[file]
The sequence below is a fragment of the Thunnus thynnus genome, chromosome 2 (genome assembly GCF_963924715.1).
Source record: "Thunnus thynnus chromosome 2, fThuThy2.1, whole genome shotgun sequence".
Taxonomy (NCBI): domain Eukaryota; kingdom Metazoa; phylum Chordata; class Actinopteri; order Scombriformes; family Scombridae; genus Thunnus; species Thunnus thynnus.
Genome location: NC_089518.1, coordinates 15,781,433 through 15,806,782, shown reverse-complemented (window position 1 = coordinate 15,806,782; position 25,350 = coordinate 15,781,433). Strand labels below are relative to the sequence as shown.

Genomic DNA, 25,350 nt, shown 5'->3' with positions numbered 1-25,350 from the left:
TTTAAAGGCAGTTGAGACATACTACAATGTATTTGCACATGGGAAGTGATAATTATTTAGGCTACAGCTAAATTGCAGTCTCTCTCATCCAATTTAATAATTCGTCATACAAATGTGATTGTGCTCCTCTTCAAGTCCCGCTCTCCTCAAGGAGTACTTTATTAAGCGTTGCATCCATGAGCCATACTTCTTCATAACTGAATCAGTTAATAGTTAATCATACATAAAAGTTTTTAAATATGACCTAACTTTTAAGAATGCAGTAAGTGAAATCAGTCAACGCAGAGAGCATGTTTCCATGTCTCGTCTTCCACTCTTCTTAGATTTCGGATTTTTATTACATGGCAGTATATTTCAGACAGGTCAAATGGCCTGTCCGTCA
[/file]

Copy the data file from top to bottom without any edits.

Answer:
The sequence below is a fragment of the Thunnus thynnus genome, chromosome 2 (genome assembly GCF_963924715.1).
Source record: "Thunnus thynnus chromosome 2, fThuThy2.1, whole genome shotgun sequence".
Taxonomy (NCBI): domain Eukaryota; kingdom Metazoa; phylum Chordata; class Actinopteri; order Scombriformes; family Scombridae; genus Thunnus; species Thunnus thynnus.
Genome location: NC_089518.1, coordinates 15,781,433 through 15,806,782, shown reverse-complemented (window position 1 = coordinate 15,806,782; position 25,350 = coordinate 15,781,433). Strand labels below are relative to the sequence as shown.

Genomic DNA, 25,350 nt, shown 5'->3' with positions numbered 1-25,350 from the left:
TTTAAAGGCAGTTGAGACATACTACAATGTATTTGCACATGGGAAGTGATAATTATTTAGGCTACAGCTAAATTGCAGTCTCTCTCATCCAATTTAATAATTCGTCATACAAATGTGATTGTGCTCCTCTTCAAGTCCCGCTCTCCTCAAGGAGTACTTTATTAAGCGTTGCATCCATGAGCCATACTTCTTCATAACTGAATCAGTTAATAGTTAATCATACATAAAAGTTTTTAAATATGACCTAACTTTTAAGAATGCAGTAAGTGAAATCAGTCAACGCAGAGAGCATGTTTCCATGTCTCGTCTTCCACTCTTCTTAGATTTCGGATTTTTATTACATGGCAGTATATTTCAGACAGGTCAAATGGCCTGTCCGTCA